Monday, May 19, 2008

Two separate topics

Yesterday we had a lovely day at a state park letterboxing. If you haven't been letterboxing before it may be something fun to add to your hikes. It goes like this: Go to or and find your state and city. Get clues to a letterbox near you and plan to take a hike. You will need a rubber stamp, an ink pad, and a pen, as well as a LOT of water and snacks. As you hike the trails you follow the clues to a box hidden in the woods where you just won't casually come across it. The box contains a rubber stamp and a book. Some of these stamps are beautiful handcarved works of art, others are from the store. You stamp your rubber stamp in their notebook, and then stamp their stamp in your book, then hide everything back where you found it. You can see Blondie with her notebook in front of her above. We use letterboxing to keep the kids entertained while hiking longer distances. Sunday we got them to go a little less than 4 miles WITHOUT COMPLAINING. Most excellent.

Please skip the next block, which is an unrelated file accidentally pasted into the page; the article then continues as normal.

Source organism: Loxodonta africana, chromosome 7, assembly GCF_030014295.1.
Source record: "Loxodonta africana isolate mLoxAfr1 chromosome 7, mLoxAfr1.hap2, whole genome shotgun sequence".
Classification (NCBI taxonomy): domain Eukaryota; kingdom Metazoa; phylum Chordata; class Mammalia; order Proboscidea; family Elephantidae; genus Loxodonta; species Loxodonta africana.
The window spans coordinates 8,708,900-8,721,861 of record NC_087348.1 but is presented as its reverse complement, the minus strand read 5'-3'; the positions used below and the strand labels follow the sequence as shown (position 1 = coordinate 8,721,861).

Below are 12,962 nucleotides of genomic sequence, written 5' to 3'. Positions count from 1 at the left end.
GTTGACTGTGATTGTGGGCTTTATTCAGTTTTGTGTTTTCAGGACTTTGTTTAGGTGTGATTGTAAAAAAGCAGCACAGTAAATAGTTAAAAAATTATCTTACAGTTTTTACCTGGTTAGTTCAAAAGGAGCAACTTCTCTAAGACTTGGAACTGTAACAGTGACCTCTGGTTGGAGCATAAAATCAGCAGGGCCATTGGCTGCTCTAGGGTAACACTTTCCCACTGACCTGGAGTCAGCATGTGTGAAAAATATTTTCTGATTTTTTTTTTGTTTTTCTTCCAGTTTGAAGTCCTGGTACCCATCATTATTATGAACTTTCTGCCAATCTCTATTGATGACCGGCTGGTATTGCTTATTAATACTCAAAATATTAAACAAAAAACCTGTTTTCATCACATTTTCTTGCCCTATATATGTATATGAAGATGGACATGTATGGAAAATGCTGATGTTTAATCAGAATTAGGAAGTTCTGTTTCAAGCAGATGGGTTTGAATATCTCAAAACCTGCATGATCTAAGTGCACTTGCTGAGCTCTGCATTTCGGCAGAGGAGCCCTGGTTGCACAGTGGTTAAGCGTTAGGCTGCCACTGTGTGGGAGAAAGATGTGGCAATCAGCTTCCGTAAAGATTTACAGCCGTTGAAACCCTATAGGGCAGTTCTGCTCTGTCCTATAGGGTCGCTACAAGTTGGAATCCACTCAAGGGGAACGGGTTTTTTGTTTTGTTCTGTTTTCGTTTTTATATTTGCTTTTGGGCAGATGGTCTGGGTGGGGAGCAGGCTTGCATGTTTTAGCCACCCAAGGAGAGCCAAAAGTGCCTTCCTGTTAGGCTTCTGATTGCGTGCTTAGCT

The second topic tonight is state testing. Probably not a big issue for you guys, but I'm in the middle of administering them right now. In a class I took this year, someone gave us a website called . I highly recommend listening to the lovely song on the front page of the website. I absolutely think there needs to be accountability - not everyone can teach well. I personally don't mind if I'm required to teach curriculum, but many days I feel limited by what I have to cover, and the general level of competance (which varies from class to class). Math is one of those things I have to constantly go back and reteach earlier topics which means what I need to teach gets pushed back a little bit. But as a teacher you can't teach rules for parallel lines with a transversal unless someone has used a protractor before - then the whole "which set of measurements do I use" pops in even though you KNOW they were supposed to learn in it 5th grade. I also do not have the power to go home with each of my students and make them finish their assignment to be prepared for the next day. So when less than half show up without their work completed it's time to revisit yesterday's lesson again. And, DON'T GET ME STARTED on how UNFAIR it is that children with severe learning disabilities have to take the test on grade level. Not all children with Down's Syndrome can take the 7th grade reading test even if they themselves are 12 or 13. You watch one cry because they can't do it, and it will change your whole perspective. Okay, off my soapbox now.

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